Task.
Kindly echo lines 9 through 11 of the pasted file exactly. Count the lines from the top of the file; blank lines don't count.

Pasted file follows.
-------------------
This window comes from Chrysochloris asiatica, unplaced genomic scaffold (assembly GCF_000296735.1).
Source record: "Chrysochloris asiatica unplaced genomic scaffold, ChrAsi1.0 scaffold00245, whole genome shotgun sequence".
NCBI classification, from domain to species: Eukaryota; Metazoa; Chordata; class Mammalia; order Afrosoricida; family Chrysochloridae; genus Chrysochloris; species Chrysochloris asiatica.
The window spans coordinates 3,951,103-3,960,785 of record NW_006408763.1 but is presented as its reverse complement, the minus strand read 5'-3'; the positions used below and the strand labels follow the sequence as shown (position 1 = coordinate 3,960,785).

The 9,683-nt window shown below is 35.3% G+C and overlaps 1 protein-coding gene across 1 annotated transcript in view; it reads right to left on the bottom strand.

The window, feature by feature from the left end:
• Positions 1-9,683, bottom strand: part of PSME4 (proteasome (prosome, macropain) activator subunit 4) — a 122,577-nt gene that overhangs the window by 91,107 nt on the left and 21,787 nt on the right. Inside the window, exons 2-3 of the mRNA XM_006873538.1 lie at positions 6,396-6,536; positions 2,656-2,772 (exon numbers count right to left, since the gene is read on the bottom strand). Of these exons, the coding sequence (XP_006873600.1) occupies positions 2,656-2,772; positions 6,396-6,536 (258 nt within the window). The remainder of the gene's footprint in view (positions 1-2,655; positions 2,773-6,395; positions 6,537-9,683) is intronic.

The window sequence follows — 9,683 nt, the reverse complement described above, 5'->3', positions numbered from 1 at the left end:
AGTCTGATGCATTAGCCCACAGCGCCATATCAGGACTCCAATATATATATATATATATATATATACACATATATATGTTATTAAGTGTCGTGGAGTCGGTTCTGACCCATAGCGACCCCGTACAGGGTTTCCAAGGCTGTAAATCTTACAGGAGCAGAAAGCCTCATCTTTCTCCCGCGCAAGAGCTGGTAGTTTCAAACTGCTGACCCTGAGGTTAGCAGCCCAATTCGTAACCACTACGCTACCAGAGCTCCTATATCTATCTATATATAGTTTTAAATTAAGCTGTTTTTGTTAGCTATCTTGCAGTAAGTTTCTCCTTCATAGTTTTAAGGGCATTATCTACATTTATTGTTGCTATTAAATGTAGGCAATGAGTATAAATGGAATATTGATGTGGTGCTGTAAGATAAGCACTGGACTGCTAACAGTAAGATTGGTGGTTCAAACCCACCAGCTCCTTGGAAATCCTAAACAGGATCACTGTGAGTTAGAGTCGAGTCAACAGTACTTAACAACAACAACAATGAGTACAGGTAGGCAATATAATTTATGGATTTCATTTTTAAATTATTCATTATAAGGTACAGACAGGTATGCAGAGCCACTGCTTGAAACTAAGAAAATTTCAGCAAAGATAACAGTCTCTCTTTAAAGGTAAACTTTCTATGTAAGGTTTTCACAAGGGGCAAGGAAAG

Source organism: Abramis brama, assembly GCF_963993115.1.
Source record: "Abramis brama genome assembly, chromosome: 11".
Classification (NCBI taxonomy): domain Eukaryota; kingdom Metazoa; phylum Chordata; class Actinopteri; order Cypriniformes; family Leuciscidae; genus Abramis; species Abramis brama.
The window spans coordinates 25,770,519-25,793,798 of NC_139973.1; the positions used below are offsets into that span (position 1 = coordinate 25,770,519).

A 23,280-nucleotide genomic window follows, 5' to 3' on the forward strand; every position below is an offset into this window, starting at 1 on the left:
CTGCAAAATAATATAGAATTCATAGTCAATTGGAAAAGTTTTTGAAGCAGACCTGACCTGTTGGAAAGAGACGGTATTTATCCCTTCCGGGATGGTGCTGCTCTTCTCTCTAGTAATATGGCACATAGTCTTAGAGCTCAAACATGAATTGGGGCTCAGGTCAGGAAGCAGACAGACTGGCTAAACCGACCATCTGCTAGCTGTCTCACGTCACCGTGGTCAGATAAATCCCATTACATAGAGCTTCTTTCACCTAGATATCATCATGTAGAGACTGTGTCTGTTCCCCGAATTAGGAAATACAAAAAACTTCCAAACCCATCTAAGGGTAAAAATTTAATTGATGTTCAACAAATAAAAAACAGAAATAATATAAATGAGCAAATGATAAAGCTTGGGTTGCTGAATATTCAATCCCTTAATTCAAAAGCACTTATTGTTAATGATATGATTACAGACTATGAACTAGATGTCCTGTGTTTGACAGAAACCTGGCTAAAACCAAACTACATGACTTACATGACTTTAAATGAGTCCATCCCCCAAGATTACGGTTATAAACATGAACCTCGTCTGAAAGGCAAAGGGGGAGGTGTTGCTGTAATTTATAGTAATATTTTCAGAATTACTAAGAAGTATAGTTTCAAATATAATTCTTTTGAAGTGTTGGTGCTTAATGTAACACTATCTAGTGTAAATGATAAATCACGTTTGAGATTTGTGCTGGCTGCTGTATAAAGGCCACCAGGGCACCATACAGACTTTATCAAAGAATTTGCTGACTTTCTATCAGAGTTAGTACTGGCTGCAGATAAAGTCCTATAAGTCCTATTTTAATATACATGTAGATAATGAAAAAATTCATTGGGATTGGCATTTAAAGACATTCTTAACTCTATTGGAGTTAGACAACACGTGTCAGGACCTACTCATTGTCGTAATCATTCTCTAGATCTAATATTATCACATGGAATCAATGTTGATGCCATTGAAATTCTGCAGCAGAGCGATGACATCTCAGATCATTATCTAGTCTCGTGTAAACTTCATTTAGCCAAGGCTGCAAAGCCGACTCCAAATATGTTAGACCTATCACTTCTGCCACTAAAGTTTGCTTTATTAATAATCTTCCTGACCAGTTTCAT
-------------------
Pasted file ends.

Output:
AGTCTGATGCATTAGCCCACAGCGCCATATCAGGACTCCAATATATATATATATATATATATATACACATATATATGTTATTAAGTGTCGTGGAGTCGGTTCTGACCCATAGCGACCCCGTACAGGGTTTCCAAGGCTGTAAATCTTACAGGAGCAGAAAGCCTCATCTTTCTCCCGCGCAAGAGCTGGTAGTTTCAAACTGCTGACCCTGAGGTTAGCAGCCCAATTCGTAACCACTACGCTACCAGAGCTCCTATATCTATCTATATATAGTTTTAAATTAAGCTGTTTTTGTTAGCTATCTTGCAGTAAGTTTCTCCTTCATAGTTTTAAGGGCATTATCTACATTTATTGTTGCTATTAAATGTAGGCAATGAGTATAAATGGAATATTGATGTGGTGCTGTAAGATAAGCACTGGACTGCTAACAGTAAGATTGGTGGTTCAAACCCACCAGCTCCTTGGAAATCCTAAACAGGATCACTGTGAGTTAGAGTCGAGTCAACAGTACTTAACAACAACAACAATGAGTACAGGTAGGCAATATAATTTATGGATTTCATTTTTAAATTATTCATTATAAGGTACAGACAGGTATGCAGAGCCACTGCTTGAAACTAAGAAAATTTCAGCAAAGATAACAGTCTCTCTTTAAAGGTAAACTTTCTATGTAAGGTTTTCACAAGGGGCAAGGAAAG

Source organism: Abramis brama, assembly GCF_963993115.1.
Source record: "Abramis brama genome assembly, chromosome: 11".